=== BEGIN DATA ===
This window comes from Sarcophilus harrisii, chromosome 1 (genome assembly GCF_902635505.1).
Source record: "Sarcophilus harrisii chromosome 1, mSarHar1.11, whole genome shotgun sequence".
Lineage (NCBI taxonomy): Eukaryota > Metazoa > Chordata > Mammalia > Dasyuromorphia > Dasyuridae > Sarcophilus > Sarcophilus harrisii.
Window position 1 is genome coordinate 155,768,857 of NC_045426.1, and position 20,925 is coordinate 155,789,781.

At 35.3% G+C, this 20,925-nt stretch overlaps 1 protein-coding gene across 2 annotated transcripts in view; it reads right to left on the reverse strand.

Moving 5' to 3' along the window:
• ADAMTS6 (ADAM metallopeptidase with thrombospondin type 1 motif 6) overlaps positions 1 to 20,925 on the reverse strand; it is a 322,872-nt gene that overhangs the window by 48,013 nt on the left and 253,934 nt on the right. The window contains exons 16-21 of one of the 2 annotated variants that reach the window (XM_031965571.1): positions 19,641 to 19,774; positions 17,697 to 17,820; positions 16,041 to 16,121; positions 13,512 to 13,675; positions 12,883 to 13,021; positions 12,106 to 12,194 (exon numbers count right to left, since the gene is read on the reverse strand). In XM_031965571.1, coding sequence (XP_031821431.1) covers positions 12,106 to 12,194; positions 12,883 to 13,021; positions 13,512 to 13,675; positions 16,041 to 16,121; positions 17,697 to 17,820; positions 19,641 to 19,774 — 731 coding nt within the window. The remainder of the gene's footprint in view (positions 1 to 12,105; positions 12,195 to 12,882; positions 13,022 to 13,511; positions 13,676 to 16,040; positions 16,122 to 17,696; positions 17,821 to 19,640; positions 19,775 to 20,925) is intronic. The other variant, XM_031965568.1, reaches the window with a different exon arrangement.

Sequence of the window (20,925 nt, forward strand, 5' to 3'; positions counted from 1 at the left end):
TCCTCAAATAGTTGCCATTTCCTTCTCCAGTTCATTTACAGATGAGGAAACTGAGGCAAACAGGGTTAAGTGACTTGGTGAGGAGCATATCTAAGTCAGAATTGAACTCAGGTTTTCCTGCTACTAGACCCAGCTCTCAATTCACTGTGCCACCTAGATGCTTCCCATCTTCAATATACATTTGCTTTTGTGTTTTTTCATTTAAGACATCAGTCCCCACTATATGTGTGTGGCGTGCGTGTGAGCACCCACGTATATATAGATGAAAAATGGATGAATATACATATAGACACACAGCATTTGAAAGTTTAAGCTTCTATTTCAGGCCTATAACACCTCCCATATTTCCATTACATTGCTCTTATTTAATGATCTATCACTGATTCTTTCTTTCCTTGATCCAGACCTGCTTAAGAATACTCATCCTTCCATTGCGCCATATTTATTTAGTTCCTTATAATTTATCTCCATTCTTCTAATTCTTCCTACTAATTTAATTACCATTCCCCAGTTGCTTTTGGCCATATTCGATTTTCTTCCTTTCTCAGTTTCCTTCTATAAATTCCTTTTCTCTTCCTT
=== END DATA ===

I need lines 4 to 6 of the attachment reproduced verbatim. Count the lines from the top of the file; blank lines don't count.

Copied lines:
Window position 1 is genome coordinate 155,768,857 of NC_045426.1, and position 20,925 is coordinate 155,789,781.

At 35.3% G+C, this 20,925-nt stretch overlaps 1 protein-coding gene across 2 annotated transcripts in view; it reads right to left on the reverse strand.

Moving 5' to 3' along the window: